The Atlanta Compromise
In September of 1895, Washington spoke at the Cotton States and International Exposition, an event which allowed him the honor of being the first African-American to address a mixed-race audience. His remarks are now known as “The Atlanta Compromise,” a title that emphasizes Washington’s belief in putting economic security first.
In the Atlanta Compromise, Washington argued that the push for political racial equality was hindering ultimate progress. The Black community, he stated, needed to focus on legal due process and education — basic and vocational — as opposed to the right to vote. “No race can prosper till it learns that there is as much dignity in tilling a field as in writing a poem.”
He urged his people to “cast down your buckets where you are” and focus on practical rather than idealistic goals.
The Atlanta Compromise established Washington as a moderate leader in the Black community. Some condemned him as an “Uncle Tom,” arguing that his policies — which in some ways encouraged Blacks to accept their lowly position in society so that they could slowly work to improve it — were focused on appeasing those who would never truly work for full racial equality (i.e. White people in the South who did not want to envision a world where Blacks were considered their equals).
Washington even went so far as to agree with the idea that two communities could live separately in the same general area, stating “in all things that are purely social we can be as separate as the fingers, yet one as the hand in all things essential to mutual progress.” (12)
One year later, the United States Supreme Court would agree with Washington’s logic. In the Plessy v. Ferguson case, justices argued for the creation of “separate but equal” facilities. Of course, what then transpired might have been separate, but it was definitely not equal.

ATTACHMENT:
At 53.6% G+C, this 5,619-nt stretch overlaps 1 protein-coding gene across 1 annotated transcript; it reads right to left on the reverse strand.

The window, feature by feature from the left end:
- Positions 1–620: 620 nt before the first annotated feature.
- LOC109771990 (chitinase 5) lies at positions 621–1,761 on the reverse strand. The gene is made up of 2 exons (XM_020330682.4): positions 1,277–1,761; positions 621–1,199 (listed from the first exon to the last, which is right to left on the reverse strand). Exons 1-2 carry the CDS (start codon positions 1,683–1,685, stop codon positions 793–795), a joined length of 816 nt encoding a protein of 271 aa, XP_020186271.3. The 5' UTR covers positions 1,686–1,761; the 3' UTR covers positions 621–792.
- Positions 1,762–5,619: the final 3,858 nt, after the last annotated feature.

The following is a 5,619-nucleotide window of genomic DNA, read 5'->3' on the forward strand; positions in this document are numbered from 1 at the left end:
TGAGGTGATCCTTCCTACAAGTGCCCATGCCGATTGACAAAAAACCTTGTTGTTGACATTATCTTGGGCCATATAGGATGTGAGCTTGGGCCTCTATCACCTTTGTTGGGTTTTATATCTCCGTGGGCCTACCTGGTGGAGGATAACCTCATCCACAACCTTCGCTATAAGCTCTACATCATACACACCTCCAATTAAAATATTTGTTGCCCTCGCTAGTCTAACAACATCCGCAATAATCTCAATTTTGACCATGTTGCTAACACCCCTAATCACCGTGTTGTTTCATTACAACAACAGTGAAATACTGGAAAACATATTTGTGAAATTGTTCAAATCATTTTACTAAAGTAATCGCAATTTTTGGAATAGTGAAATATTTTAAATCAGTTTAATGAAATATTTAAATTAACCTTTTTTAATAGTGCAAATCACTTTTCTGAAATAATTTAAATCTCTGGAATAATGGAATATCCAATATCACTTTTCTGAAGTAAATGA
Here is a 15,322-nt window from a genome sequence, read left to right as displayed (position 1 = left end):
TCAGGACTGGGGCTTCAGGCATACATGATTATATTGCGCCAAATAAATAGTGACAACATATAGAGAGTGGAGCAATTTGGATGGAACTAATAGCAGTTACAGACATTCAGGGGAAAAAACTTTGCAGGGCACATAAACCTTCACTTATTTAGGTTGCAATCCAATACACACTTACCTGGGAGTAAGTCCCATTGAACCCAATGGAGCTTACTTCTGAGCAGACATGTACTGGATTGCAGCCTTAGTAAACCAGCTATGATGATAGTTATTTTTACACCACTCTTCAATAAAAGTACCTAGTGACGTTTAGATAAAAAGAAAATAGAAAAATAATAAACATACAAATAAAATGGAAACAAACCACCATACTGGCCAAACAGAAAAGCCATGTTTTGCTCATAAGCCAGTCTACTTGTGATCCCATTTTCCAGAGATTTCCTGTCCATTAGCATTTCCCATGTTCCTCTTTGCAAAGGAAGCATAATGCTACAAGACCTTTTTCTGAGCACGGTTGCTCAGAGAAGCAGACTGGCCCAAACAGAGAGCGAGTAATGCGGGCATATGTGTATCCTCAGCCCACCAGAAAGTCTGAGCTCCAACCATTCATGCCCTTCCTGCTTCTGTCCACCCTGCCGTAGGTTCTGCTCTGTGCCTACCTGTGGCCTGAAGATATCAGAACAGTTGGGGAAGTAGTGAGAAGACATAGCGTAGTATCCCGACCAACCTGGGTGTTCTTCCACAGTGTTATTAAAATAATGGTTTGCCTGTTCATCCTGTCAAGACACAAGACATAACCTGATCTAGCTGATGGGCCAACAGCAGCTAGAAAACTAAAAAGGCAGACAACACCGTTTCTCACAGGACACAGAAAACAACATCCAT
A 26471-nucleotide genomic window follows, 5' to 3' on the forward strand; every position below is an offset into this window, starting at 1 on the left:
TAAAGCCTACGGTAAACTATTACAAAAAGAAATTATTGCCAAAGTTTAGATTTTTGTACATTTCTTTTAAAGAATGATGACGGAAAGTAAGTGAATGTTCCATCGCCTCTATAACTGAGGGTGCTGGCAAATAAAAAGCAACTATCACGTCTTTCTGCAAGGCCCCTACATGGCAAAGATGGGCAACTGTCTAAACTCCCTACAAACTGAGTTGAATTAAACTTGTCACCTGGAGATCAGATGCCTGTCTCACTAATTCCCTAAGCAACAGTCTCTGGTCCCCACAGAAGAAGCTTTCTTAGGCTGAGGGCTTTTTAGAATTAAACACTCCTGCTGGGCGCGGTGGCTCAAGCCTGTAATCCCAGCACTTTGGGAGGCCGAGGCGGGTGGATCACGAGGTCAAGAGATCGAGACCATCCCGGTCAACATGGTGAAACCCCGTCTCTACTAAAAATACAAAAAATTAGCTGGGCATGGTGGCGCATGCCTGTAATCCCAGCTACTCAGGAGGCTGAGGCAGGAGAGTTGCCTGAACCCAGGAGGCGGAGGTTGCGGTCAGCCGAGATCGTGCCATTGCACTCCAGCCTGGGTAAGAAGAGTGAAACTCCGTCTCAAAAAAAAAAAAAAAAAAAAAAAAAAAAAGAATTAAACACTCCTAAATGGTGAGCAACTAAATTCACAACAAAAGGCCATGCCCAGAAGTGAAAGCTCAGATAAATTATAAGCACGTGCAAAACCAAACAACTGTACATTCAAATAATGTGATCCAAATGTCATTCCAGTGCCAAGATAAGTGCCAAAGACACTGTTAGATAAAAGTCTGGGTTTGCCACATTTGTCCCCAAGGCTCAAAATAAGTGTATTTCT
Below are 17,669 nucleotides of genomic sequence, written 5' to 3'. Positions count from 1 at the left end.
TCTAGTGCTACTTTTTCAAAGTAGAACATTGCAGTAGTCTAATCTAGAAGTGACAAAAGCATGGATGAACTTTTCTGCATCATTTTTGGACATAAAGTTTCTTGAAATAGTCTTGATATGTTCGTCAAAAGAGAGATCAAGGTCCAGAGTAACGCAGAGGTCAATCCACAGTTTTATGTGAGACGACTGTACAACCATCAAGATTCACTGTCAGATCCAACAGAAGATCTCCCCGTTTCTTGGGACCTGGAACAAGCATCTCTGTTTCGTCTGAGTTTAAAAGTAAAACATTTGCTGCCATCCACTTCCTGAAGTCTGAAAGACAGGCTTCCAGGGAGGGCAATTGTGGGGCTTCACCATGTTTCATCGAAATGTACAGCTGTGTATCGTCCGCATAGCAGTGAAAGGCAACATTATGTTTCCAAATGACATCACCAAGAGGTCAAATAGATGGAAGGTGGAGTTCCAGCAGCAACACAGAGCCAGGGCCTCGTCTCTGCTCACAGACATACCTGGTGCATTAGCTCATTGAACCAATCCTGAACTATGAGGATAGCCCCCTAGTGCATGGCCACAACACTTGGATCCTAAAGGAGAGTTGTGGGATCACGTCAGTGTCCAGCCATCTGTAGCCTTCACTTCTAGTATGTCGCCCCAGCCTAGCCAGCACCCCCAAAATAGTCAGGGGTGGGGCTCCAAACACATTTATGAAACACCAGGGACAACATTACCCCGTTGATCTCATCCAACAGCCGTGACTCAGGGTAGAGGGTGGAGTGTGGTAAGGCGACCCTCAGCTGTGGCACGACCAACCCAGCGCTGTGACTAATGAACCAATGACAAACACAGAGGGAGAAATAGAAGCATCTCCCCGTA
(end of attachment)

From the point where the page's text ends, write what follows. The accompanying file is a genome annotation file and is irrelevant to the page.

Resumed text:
This case allowed Southern White leaders to maintain their distance from the actual African-American experience. The result? Politicians and other community activists saw no need to look closely at the lived experiences of Black communities in the early twentieth century.
This is likely not the future Washington had envisioned, but because of the relative oversight by the federal government in the South after the end of the Civil War, segregation became a new inevitability in the late 19th and early 20th century American South.
Because these separate facilities were so far from being equal, they did not even allow Blacks a fair chance at developing the skills Washington felt were so strongly needed to better their position in society.
This left Black Americans, who had waited and suffered for generations, adrift. Nominally free, the vast majority were unable to support themselves or their families.
For the next half-century, their outlook on the future would be dominated by a new type of oppression, driven by the deep hatred of misunderstanding which would persist long after the abolition of slavery and even until the present day.
Washington and the Nascent Civil Rights Movement
With Jim Crow and segregation rapidly becoming the norm all across the South, Washington continued to focus on education and economic self-determinism. But other Black community leaders looked to politics as a way to improve living conditions for those in the South.